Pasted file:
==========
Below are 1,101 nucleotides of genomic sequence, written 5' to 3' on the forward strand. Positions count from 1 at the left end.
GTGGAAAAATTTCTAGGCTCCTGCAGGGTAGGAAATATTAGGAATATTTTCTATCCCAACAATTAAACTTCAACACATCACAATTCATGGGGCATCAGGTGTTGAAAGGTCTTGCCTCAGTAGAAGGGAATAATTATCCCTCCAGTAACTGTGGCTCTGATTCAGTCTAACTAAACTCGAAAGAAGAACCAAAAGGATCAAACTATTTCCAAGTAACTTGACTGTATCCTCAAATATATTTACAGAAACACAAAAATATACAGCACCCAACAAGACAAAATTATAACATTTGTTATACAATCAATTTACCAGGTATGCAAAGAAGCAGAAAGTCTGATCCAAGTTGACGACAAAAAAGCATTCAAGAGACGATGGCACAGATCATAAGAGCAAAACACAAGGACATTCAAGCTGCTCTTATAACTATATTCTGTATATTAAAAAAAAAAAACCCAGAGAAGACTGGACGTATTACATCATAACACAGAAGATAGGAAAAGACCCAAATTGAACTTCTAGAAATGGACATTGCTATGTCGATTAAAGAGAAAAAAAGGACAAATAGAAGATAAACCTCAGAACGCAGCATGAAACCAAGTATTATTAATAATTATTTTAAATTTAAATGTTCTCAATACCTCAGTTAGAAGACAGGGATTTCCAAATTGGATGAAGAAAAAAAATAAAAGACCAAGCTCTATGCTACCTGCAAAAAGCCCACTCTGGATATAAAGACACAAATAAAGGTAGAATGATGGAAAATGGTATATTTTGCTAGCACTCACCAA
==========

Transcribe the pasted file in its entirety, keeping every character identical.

Below are 1,101 nucleotides of genomic sequence, written 5' to 3' on the forward strand. Positions count from 1 at the left end.
GTGGAAAAATTTCTAGGCTCCTGCAGGGTAGGAAATATTAGGAATATTTTCTATCCCAACAATTAAACTTCAACACATCACAATTCATGGGGCATCAGGTGTTGAAAGGTCTTGCCTCAGTAGAAGGGAATAATTATCCCTCCAGTAACTGTGGCTCTGATTCAGTCTAACTAAACTCGAAAGAAGAACCAAAAGGATCAAACTATTTCCAAGTAACTTGACTGTATCCTCAAATATATTTACAGAAACACAAAAATATACAGCACCCAACAAGACAAAATTATAACATTTGTTATACAATCAATTTACCAGGTATGCAAAGAAGCAGAAAGTCTGATCCAAGTTGACGACAAAAAAGCATTCAAGAGACGATGGCACAGATCATAAGAGCAAAACACAAGGACATTCAAGCTGCTCTTATAACTATATTCTGTATATTAAAAAAAAAAAACCCAGAGAAGACTGGACGTATTACATCATAACACAGAAGATAGGAAAAGACCCAAATTGAACTTCTAGAAATGGACATTGCTATGTCGATTAAAGAGAAAAAAAGGACAAATAGAAGATAAACCTCAGAACGCAGCATGAAACCAAGTATTATTAATAATTATTTTAAATTTAAATGTTCTCAATACCTCAGTTAGAAGACAGGGATTTCCAAATTGGATGAAGAAAAAAAATAAAAGACCAAGCTCTATGCTACCTGCAAAAAGCCCACTCTGGATATAAAGACACAAATAAAGGTAGAATGATGGAAAATGGTATATTTTGCTAGCACTCACCAA